Presentation on theme: "Patricia Capistrant & Troy Christensen. Introduction To Refraction -Seismic refraction surveying provides earth scientists and engineers with information."— Presentation transcript:
Patricia Capistrant & Troy Christensen
Introduction To Refraction -Seismic refraction surveying provides earth scientists and engineers with information that is contiguous along survey lines placed in areas of interest. Refraction surveys are rapid and cost- effective, and can be conducted using as few as two to three people in the field. Certain applications actually allow target features to be recognized during the field survey such as faults or other structures at depth. Photo from Louie
Common Applications Determine depth to water table. Determine depth to bedrock. Locate fractures zones in bedrock. Bulk, shear, and Youngs Modulus, and Poissons ratio. Measure thickness of aggregate deposits. Determine depth to base of backfilled quarries. Determine depth of landfills. Determine thickness of overburden. Map topography of groundwater. How it works When a seismic wave reaches a layer of higher velocity a portion of the energy is refracted, or bent, and travels along the refractor as a compressional wave at a velocity determined by the composition of the refractor (bedrock). Energy from the propagating wave leaves the refractor at the critical angle of refraction and returns to the surface. The angle of refraction depends on the composition in the refractor and the material it is in contact with (Snells Law). Both compressional waves (P-waves) and shear waves (S-waves) can be used in the seismic refraction method, although compressional waves are most commonly utilized. The seismic wave can be generated from a variety of sources that include a hammer and plate, weight drop, elastic wave generator, or small seis-gun (shotgun cartridge), all of which are non-intrusive on the surface. The seismic wave energy is detected with an array of linearly spaced geophones and recorded. The recorded signals are processed to determine travel-times of the refracted energy, thus allowing the depth profile of the refractor to be constructed.
A total of 3 refraction surveys were run during the Spring Break, 2010 experiment. The first ran north-south from Windy Hill to the corner of Manzanita and Plumas. The second ran north-south from Renos Auto Museum to the northern end of the University of Nevada. The third refraction experiment ran east-west from the corner of Plumas and Manzanita, west to the corner of Manzanita and W. McCarren Blvd. Everyday the Texans were utilized for a refraction experiment, they were programmed with a date using a gps unit, and were programmed to turn on and off at a given time. Likewise the data collected on the Texans then had to be downloaded and unencrypted to readable files through the use of DOS and MAC programs.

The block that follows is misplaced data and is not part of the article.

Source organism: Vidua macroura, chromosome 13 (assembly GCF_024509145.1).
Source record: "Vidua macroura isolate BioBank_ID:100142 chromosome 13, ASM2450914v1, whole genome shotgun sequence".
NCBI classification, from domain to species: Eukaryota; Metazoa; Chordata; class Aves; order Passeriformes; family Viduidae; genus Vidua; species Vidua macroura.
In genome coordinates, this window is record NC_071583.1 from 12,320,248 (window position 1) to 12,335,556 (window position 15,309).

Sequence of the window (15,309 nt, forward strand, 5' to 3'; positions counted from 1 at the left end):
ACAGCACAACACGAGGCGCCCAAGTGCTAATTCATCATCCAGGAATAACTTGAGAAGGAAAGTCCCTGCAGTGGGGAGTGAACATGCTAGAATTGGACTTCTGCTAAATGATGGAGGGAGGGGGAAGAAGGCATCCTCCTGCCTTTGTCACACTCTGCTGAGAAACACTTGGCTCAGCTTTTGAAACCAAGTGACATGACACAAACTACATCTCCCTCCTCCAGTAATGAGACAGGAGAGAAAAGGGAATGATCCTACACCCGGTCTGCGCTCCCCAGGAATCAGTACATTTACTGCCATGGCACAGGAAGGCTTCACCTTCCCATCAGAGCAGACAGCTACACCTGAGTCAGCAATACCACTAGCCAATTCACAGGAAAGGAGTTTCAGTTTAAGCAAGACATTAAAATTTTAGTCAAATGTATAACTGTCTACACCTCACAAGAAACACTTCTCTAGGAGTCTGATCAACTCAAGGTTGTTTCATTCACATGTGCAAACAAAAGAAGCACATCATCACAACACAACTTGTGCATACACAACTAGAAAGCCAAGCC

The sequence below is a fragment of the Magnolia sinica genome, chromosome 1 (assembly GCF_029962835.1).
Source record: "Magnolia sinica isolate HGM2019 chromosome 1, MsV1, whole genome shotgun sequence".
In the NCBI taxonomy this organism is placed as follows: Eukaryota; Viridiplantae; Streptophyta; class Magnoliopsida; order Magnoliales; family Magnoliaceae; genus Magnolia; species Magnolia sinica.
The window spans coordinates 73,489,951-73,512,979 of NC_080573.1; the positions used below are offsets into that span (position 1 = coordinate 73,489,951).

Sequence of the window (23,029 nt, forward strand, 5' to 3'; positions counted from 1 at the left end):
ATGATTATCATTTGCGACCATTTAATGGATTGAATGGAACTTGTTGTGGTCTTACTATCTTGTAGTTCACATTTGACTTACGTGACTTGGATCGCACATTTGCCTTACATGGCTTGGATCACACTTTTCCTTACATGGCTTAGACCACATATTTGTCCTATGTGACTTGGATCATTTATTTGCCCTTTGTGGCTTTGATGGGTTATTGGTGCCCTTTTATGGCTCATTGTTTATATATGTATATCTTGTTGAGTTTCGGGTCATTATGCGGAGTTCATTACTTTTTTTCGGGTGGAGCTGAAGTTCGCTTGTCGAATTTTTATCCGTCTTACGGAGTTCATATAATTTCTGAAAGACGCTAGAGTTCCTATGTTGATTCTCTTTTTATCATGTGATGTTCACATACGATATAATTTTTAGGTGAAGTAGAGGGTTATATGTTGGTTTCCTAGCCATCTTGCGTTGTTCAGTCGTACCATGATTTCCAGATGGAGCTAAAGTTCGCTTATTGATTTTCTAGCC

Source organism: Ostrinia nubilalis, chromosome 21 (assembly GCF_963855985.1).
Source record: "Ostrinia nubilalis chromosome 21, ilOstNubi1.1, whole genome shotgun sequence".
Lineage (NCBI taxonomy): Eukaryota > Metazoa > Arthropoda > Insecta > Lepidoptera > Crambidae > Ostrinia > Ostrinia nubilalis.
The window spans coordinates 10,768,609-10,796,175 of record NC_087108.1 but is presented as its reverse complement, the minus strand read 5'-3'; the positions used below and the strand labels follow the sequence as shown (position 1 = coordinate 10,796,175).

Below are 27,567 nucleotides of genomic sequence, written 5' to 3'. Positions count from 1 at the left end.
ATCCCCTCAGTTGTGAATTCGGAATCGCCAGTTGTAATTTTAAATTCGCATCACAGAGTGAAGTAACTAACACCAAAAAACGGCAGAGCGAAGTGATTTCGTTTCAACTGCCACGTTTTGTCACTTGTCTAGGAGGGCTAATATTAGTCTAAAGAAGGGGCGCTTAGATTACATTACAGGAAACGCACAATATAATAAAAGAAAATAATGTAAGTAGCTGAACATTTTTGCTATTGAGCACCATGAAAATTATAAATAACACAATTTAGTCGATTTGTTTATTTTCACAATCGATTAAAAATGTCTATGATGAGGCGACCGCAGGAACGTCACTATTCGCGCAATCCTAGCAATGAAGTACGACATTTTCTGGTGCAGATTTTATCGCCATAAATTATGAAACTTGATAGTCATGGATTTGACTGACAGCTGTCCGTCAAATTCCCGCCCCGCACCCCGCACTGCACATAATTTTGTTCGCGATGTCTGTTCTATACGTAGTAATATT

Before Deployment Texans programmed with day and time using a gps unit. Any unwanted data erased off the memory of the Texans. Battery voltage checked and batteries replaced if necessary. An event table created to store new data, and a time programmed to turn on and off the data acquisition systems. Deployment Planned dispersion of Texans with an equal distance of spacing between them. 5 minute cluster test before deployment recording time of start and end and gps coordinates. Deploy the individual Texans and record the time that the unit was placed in the ground, and the coordinates given by a gps specific to that unit. Mark that unit by flagging it. Wait for the generated seismic event.
Recording The Event 5 Texans were designated to have a seismic source applied adjacent to them. The Texans selected are spaced evenly with one at each end of the line and 3 evenly spaced in the middle. A geophone and Texan followed the seismic source throughout the line recording a gps location and time of hammer hits at each location. Collection After the seismic event, the Texans and geophones were pulled with the time recorded that each was pulled. A 5 minute cluster test was then run on all of the devices gathered. Finally the devices were taken back to the university where they were programmed to send the gathered data to the event table created. Then each Texan was reset for the next test with a day and time, and the old data erased off of the devices memory.
This refraction experiment did not yield any useful results. Therefore, no conclusions could be inferred from the data that was gathered. In the shot records that were observed, there were no apparent first arrivals that matched the event, or that were refracted from a structure. Thus the data collected from the devices was rendered useless with regards to this experiment. In addition to these results and contributing to a lack of data, one of the three lines used in this experiment failed to collect any data.